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More Nigerians turn to virtual currency, ignore CBN ban

By Franka Osakwe
03 March 2017   |   3:43 am
Despite this crackdown on virtual currencies in banks, international transactions have continued online using virtual currencies as more countries embrace the payment mode.


The current depreciation of the Naira, growing popularity of Ponzi schemes and other electronic transactions, have all paved way for virtual money (computer generated currencies) such as Bitcoin, to continue thriving in the country despite a recent ban by CBN. FRANKA OSAKWE, takes a look at the impact of this on criminal and money laundering activities in the country.

In January, the Central Bank of Nigeria (CBN) issued a circular to banks and other financial institutions requiring them not to use, hold, trade and/or transact in any way in digital currencies. The CBN cited money laundering and terrorism financing as reason for ban, specifically naming “Bitcoin, Ripples, Monero, Litecoin, Dogecoin, Onecoin,” and similar virtual currencies.

Despite this crackdown on virtual currencies in banks, international transactions have continued online using virtual currencies as more countries embrace the payment mode.

Investigations reveal that the users have no need of banks, or regulators to transfer virtual currencies, all they need is their laptop and an internet connection.

Across the globe, the popularity of virtual currency such as Bitcoin are increasing with big companies like Microsoft, Dell, Amazon, accepting it as currency of payment and some countries such as Barbados now making use of Bitcoin as legal tender. Hence anyone can buy international products and services online from these countries using the currency.

Here in Nigeria, interest has also been spiked, driven by the popularity of Ponzi schemes like MMM, which promises huge financial return using the Bitcoin currency.

For instance, Mr. Obinna, 35year old importer, who does his international transactions using Bitcoin, says he has been trading in Bitcoin for two years now without the help of any bank. “so, the ban does not stop me from trading with the currency. Bitcoin doesn’t need bank.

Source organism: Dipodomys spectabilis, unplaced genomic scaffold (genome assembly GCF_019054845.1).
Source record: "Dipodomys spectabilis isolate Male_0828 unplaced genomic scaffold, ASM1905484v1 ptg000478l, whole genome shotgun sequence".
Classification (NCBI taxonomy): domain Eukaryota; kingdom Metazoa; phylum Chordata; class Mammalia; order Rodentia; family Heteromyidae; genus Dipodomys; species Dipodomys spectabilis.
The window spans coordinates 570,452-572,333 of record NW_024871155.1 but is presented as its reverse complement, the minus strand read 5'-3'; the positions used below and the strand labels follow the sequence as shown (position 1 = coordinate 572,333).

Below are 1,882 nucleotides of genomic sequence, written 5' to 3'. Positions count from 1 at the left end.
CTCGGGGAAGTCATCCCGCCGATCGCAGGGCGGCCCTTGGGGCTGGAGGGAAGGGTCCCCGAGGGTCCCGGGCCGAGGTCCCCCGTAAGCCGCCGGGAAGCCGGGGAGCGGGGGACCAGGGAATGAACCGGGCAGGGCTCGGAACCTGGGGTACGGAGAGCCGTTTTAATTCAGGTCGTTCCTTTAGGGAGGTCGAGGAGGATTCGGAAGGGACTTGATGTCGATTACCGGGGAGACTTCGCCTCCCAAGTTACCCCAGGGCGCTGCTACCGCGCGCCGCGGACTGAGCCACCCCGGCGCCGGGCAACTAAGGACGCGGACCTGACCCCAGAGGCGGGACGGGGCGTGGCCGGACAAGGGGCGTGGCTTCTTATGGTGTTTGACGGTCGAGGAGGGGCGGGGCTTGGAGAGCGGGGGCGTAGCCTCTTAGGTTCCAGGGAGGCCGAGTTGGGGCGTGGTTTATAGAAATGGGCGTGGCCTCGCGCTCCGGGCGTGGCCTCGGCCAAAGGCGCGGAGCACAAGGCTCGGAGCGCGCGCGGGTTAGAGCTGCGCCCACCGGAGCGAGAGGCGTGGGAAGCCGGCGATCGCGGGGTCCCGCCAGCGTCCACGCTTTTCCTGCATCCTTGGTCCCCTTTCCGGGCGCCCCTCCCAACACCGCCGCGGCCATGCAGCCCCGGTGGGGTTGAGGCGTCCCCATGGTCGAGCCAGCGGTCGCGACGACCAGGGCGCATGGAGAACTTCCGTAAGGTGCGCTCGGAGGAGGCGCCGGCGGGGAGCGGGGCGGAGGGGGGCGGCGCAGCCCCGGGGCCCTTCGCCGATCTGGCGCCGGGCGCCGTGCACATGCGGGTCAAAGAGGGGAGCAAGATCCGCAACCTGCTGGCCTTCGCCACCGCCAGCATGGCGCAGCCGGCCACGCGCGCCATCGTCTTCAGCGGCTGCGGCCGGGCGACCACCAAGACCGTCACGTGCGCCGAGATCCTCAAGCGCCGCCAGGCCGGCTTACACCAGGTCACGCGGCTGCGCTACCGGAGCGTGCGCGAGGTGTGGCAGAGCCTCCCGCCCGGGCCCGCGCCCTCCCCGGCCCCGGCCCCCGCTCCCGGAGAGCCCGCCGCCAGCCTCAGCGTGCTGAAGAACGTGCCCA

The high interest rate charged by Nigerian commercial banks makes it hard for us to transfer foreign currency through banks. But through the use of Bitcoin, I transfer money to my foreign associates in Bitcoin and they can convert it to their currency. This makes transfer of fund easy, even undetected and I don’t pay any bank interest”, he said.

According to him, he has become a multi-millionaire overnight just by trading with the virtual currency. Aside that, Obi revealed that he also buys and trade Bitcoin. “I buy the currency when the rate is lower and sell when higher, just like forex trading. For me to do this, I have to monitor the market”, he said.

On how he exchanges the virtual currency for real cash he said, “Bitcoin has an online exchange platforms such as Netteller, Bitex and Localbitcoin.com. When I go to any of the sites, I can sell or exchange my Bitcoin for Dollar, Naira, Pound, Euro or any real currency. I can also buy Bitcoin at lower rate from any of the exchangers, and sell at higher rate to another exchanger based on their selling prize”, he said.

Another Bitcoin user, Michael, said he got introduced to Bitcoin through the MMM ponzi scheme, “whenever I play games online or invest in MMM scheme using Bitcoin, I discover that the return is much higher. From then I got more interested in Bitcoin- I soon realize that the currency has high global acceptance and value more than dollar and other currencies. For instance, today one Bitcoin is equivalent to about 1000 USD depending on the exchangers. Now I carry out transactions on the internet using Bitcoin and it is easier for me- no bank interest, the transfer is swift and anonymous”, he said.

As at the time of this publication, Bitcoin virtual currency, sells for the rate of 1Bitcoin to 1011USD, making it almost as equal to gold in value!

“But the currency is flexible, meaning it can go up today and come down tomorrow,” an IT Specialist, Mr. Chukwudalu Chukwuneta, divulged. He explained why the currency is so favoured. “it is anonymous- users can hold multiple bitcoin addresses that are not linked to names, addresses, or other personally identifying information. you can transfer 50 million Naira worth of Bitcoin and no one will know or question you. It is also fast-You can send money anywhere and it will arrive minutes later, as soon as the bitcoin network processes the payment. Unlike bank transaction, there is no transaction fee. It is not controlled by one central authority and it is easy to set”, chukwuneta explained.

It is these characteristics that make it easy for money laundering and illegal activities to be undetected. According to President of the Information Security Society of Africa (ISSAN), Dr. David Isiavwe, the major risk virtual currencies have today is anonymity.

“You can be conducting a transaction with someone and you won’t even know the actual identity of the person. You don’t know if you are dealing with a woman or a man, you don’t know the person’s BVN number, address or detail. This is a problem because it makes it susceptible to money laundering, and other cyber- crimes.